One of those things that really bothers me is the concept of being forced out of a home. It’s never happened to me personally, but that doesn’t mean I can’t fear it. That idea works its way into more theoretical applications as well. Lately both my phone and my laptop computer have sent me messages saying there’s no more room in the inn. Now, dear reader, you may understand technology better than I (you almost certainly do), but I wonder just how much these weightless thoughts I store here can possibly tip the scale. I back up my hard disc weekly—there’s no telling who’s going to get kicked out when all the room is finally gone!—but when I open my space manager I find all kinds of things I can’t identify. Software that I’m not sure it’s safe to remove. I have no idea what the function of many apps might be. So I just start deleting.
And I keep deleting. I won’t touch my writing, however. It’s backed up on a high-capacity drive, but such drives fail. I want to keep a copy here on my laptop where I can reach it. The real problem is that this massive sorting exercise keeps me from doing the things that I’d rather spend my time on—writing blog posts, for example. How can I relax to do that, though, knowing that there’s no room to store them when I’m done? Why does iTunes take up so much space anyway? I feel guilty deleting anything from it because of all those warning dialogue boxes with their dire notes that this action can’t be undone. Occam’s erasure has its consequences, I guess.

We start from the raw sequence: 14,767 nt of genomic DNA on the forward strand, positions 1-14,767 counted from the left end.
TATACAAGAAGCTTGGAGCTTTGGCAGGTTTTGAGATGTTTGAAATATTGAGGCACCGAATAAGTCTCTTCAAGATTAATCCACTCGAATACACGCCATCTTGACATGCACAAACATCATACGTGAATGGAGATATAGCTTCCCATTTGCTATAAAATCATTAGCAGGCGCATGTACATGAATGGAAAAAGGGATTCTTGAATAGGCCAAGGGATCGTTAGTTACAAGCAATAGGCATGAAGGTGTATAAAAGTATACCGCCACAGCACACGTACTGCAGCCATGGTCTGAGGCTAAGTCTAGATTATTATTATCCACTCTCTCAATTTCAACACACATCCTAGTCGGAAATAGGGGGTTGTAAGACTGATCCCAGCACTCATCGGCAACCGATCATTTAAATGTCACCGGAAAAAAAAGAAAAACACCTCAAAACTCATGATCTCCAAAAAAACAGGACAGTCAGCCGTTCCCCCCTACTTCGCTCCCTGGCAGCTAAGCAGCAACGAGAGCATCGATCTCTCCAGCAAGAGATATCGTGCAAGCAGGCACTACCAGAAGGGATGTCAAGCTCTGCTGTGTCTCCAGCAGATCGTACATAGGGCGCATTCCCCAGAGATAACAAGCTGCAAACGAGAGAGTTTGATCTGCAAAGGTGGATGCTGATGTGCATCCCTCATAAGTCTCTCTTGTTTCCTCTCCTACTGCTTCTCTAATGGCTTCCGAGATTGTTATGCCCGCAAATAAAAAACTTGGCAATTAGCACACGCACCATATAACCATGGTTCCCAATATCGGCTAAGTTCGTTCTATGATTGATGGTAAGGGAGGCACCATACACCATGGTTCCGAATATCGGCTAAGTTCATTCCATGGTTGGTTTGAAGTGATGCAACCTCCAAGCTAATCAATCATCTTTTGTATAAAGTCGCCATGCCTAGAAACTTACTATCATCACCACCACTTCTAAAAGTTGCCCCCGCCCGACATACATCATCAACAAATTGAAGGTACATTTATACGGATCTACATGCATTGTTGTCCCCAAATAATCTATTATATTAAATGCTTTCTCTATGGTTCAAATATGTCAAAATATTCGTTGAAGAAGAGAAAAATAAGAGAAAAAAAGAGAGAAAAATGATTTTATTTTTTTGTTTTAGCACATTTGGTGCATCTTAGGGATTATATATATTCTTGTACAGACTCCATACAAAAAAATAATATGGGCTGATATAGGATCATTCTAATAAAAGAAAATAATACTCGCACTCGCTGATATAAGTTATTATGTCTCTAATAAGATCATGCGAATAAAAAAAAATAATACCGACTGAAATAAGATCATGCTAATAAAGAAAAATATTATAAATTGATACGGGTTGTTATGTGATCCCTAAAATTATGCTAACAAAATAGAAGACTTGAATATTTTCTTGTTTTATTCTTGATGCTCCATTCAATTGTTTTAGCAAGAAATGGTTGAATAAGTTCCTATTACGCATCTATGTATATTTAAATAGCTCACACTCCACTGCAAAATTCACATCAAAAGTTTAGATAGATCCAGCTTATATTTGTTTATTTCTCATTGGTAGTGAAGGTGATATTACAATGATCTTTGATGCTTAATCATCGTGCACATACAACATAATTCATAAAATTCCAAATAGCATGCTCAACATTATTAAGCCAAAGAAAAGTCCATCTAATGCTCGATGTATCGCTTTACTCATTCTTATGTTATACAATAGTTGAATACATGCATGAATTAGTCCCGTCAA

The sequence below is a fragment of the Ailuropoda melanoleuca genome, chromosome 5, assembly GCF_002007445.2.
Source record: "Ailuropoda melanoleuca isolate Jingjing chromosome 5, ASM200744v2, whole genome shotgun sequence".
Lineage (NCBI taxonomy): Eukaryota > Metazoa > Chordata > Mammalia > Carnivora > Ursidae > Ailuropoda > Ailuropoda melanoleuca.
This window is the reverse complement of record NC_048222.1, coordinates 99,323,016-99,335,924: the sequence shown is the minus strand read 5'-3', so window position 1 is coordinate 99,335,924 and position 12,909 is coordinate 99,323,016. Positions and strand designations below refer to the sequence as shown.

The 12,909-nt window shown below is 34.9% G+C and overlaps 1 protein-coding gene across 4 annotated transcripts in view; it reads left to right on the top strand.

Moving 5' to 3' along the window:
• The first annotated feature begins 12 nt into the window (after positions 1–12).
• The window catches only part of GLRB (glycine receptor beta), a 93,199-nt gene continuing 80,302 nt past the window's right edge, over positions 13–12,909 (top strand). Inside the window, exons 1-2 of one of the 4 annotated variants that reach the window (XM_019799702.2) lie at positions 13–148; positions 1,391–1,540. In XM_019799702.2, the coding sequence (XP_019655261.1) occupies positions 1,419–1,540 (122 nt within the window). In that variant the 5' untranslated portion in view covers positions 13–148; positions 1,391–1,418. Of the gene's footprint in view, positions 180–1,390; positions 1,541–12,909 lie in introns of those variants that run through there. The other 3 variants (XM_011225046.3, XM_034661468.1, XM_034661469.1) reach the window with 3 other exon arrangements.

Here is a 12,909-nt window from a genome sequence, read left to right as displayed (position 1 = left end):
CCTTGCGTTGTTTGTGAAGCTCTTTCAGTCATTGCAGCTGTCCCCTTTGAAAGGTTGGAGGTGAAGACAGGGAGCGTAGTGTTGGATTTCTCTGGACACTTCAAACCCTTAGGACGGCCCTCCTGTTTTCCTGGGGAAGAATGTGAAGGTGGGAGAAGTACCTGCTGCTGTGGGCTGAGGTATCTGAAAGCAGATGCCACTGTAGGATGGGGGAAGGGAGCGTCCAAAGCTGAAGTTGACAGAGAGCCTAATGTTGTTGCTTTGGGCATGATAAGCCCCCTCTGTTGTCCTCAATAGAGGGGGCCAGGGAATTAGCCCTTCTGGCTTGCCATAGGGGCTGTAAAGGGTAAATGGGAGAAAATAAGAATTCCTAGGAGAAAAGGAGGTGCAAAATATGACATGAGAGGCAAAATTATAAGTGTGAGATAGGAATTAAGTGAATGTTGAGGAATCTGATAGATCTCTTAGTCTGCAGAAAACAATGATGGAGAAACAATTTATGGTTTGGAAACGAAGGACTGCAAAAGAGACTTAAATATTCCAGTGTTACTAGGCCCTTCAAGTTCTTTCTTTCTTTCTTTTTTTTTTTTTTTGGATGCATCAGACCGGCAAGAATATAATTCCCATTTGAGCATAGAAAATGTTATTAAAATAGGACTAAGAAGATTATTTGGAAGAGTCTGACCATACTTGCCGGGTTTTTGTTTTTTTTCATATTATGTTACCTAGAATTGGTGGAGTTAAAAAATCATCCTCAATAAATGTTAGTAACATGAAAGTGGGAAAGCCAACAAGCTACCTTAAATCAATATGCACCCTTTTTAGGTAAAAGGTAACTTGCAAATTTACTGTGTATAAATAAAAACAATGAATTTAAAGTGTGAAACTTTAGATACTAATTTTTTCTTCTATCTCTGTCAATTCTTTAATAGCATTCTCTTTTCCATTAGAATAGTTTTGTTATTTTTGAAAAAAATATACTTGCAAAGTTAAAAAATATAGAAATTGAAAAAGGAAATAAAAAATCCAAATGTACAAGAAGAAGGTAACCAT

I suppose this is related to my recent observations on how tech demands time. I’ve got some big projects going. One is to sort out and file all my browser bookmarks. They are embarrassingly plentiful. Then there’s the sorting of thousands and thousands of electronic photos into files. When I first starting using devices there weren’t enough pictures or bookmarks to worry about. Now each of these projects has been ongoing for months and neither is nearing the end. I’m old enough to recall when office supply stores sent catalogues (print catalogues, no less!) to my employers stating things like, “We’re in the midst of an information explosion. You should buy folders in bulk.” They meant manilla folders. Were we ever so naive? Now what about these ebooks that I also have in hard copy? Which should I get rid of? That choice, at least, is easy. Even my manger has room for books.